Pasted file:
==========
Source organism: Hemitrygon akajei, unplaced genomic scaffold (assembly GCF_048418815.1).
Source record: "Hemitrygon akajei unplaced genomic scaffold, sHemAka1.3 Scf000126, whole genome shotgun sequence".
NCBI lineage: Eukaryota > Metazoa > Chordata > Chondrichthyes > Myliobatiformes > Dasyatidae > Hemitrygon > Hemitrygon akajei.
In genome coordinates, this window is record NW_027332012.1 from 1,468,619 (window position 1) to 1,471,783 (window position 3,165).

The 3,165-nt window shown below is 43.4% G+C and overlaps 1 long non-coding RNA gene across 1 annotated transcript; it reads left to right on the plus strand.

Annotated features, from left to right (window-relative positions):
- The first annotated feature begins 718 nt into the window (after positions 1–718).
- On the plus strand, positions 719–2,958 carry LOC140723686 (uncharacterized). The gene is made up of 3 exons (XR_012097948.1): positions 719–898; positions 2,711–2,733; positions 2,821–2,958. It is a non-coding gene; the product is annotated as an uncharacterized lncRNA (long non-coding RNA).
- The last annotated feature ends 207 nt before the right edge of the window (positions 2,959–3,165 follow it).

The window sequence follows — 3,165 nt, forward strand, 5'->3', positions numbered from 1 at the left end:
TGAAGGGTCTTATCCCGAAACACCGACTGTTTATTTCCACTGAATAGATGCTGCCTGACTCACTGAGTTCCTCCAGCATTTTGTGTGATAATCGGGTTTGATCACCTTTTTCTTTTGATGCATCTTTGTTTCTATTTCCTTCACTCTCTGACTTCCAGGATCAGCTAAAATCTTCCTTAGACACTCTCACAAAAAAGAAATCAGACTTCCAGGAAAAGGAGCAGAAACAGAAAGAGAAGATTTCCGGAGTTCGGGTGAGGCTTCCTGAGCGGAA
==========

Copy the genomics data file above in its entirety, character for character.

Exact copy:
Source organism: Hemitrygon akajei, unplaced genomic scaffold (assembly GCF_048418815.1).
Source record: "Hemitrygon akajei unplaced genomic scaffold, sHemAka1.3 Scf000126, whole genome shotgun sequence".
NCBI lineage: Eukaryota > Metazoa > Chordata > Chondrichthyes > Myliobatiformes > Dasyatidae > Hemitrygon > Hemitrygon akajei.
In genome coordinates, this window is record NW_027332012.1 from 1,468,619 (window position 1) to 1,471,783 (window position 3,165).

The 3,165-nt window shown below is 43.4% G+C and overlaps 1 long non-coding RNA gene across 1 annotated transcript; it reads left to right on the plus strand.

Annotated features, from left to right (window-relative positions):
- The first annotated feature begins 718 nt into the window (after positions 1–718).
- On the plus strand, positions 719–2,958 carry LOC140723686 (uncharacterized). The gene is made up of 3 exons (XR_012097948.1): positions 719–898; positions 2,711–2,733; positions 2,821–2,958. It is a non-coding gene; the product is annotated as an uncharacterized lncRNA (long non-coding RNA).
- The last annotated feature ends 207 nt before the right edge of the window (positions 2,959–3,165 follow it).

The window sequence follows — 3,165 nt, forward strand, 5'->3', positions numbered from 1 at the left end:
TGAAGGGTCTTATCCCGAAACACCGACTGTTTATTTCCACTGAATAGATGCTGCCTGACTCACTGAGTTCCTCCAGCATTTTGTGTGATAATCGGGTTTGATCACCTTTTTCTTTTGATGCATCTTTGTTTCTATTTCCTTCACTCTCTGACTTCCAGGATCAGCTAAAATCTTCCTTAGACACTCTCACAAAAAAGAAATCAGACTTCCAGGAAAAGGAGCAGAAACAGAAAGAGAAGATTTCCGGAGTTCGGGTGAGGCTTCCTGAGCGGAA